February 5, 2009


Jeff Perlman, Chief Operating Officer
Clark Rector Jr., Senior Vice President – State Government Affairs
Robert Kohlmeyer, Manager – Government Affairs




House and Senate Agree to Digital TV Transition Delay

The House of Representatives joined the Senate in approving a bill that would postpone the analog-to-digital television transition from February 17 to June 12. The House vote was 264-158, well more than the simple majority required. Last week, the House voted on the same measure but failed to reach a two-thirds majority required for the bill's passage because it was considered under a special legislative process used that expedites legislation by limiting debate. President Obama, who called for the delay during his transition, said he will sign the bill, S. 352, as soon as it reaches his desk. The AAF and its sister organizations issued a statement last week in support of the delay, stating that as of January 2009, 6.5 million households are "completely unready" for digital-only broadcasts, and another 10.5 million households contained at least one television that was not ready to receive digital signals. A copy of our statement is available here.
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FTC Report Commends Advertising Self-Regulation

In a comprehensive review of the Federal Trade Commission, outgoing Chairman William E. Kovacic commended the self-regulation work administered by the National Advertising Division and the National Advertising Review Council. Kovacic stated that industry self-regulation is particularly suitable to advertising, in which government restrictions raise First Amendment concerns. Additionally, while the document acknowledges the need for government support of self-regulation, it also discusses the risks of too much involvement by the government in the self-regulation process. The report, "The Federal Trade Commission at 100: Into Our 2nd Century," is the result of several workshops and roundtables hosted in September and October 2008 in cities around the world. The complete document is available here.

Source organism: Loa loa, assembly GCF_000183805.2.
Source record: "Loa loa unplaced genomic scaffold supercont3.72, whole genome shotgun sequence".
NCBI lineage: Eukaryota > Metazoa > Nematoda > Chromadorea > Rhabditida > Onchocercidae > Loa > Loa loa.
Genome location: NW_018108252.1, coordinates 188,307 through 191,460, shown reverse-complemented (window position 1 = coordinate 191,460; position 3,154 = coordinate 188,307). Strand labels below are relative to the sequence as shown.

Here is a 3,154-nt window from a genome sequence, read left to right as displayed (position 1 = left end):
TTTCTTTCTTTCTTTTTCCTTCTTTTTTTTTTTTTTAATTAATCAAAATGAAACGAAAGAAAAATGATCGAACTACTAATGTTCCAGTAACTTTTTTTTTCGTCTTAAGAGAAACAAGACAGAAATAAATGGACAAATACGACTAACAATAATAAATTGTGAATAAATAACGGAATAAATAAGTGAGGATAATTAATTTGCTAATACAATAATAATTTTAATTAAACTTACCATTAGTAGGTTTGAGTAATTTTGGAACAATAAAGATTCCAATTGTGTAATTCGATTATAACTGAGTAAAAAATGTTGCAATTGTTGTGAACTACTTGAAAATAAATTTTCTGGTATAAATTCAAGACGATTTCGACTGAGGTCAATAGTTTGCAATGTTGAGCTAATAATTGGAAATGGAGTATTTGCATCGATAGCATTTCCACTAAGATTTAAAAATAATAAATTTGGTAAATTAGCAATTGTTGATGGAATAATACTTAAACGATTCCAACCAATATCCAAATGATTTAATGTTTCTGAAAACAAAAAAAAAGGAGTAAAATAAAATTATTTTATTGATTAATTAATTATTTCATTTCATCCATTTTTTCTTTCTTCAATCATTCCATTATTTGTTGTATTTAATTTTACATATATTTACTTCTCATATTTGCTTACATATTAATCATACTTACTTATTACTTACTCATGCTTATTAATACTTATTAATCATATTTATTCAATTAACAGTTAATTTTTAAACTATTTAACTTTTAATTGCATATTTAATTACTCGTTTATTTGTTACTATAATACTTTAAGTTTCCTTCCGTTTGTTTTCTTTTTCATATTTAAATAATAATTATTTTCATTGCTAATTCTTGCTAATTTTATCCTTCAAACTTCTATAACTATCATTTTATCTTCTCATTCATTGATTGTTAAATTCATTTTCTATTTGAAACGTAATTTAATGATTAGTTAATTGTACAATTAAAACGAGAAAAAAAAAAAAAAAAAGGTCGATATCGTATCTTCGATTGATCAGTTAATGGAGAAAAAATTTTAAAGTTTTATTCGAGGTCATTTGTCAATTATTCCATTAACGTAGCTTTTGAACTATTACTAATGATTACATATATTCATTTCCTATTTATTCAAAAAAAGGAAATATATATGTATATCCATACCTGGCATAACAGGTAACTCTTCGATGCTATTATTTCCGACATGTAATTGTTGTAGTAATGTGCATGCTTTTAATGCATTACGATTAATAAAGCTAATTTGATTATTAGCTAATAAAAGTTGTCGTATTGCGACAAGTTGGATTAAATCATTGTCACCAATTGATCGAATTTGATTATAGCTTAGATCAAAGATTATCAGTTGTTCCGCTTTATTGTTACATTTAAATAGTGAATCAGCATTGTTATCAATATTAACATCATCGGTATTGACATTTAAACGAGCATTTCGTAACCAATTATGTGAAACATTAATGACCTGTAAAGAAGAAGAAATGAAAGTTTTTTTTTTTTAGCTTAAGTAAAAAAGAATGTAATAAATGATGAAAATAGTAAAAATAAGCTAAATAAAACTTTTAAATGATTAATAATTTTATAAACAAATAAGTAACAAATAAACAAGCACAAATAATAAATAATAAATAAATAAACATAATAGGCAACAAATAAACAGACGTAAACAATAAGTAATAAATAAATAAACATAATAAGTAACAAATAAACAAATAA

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FDA Announces DTC Ad Study

The Food and Drug Administration has formalized plans to conduct a study on the effectiveness of direct-to-consumer advertising. The agency's plans include the production of a fictional blood pressure medication advertisement, which the FDA says it will show to 2,400 participants to gauge understanding of presented risks and benefits. According to Kathryn Aikin of FDA's Division of Drug Marketing, Advertising and Communications, the data should help to determine "whether additional research is needed to develop the standards called for in the FDA Amendments Act of 2007." The FDA Amendments bill transformed the way that FDA enforces DTC advertising, allowing the agency to punish drug companies who produce ads that are false or misleading.
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AAF Hosts Rep. Joe Crowley, D-N.Y. at Meet and Greet

The AAF hosted Rep. Joe Crowley, D-N.Y., at a breakfast meet and greet in New York City. The event allowed advertising executives the chance to discuss their businesses and industry with an important member of the House Ways and Means Committee. Limitations on advertising's fully deductible tax status have long been recognized as a potential new revenue source. Rep. Crowley's committee has jurisdiction over tax and revenue measures. AAF's next meet and greet is scheduled for February 25 in Washington, D.C., with Rep. Brian Higgins, D-N.Y.
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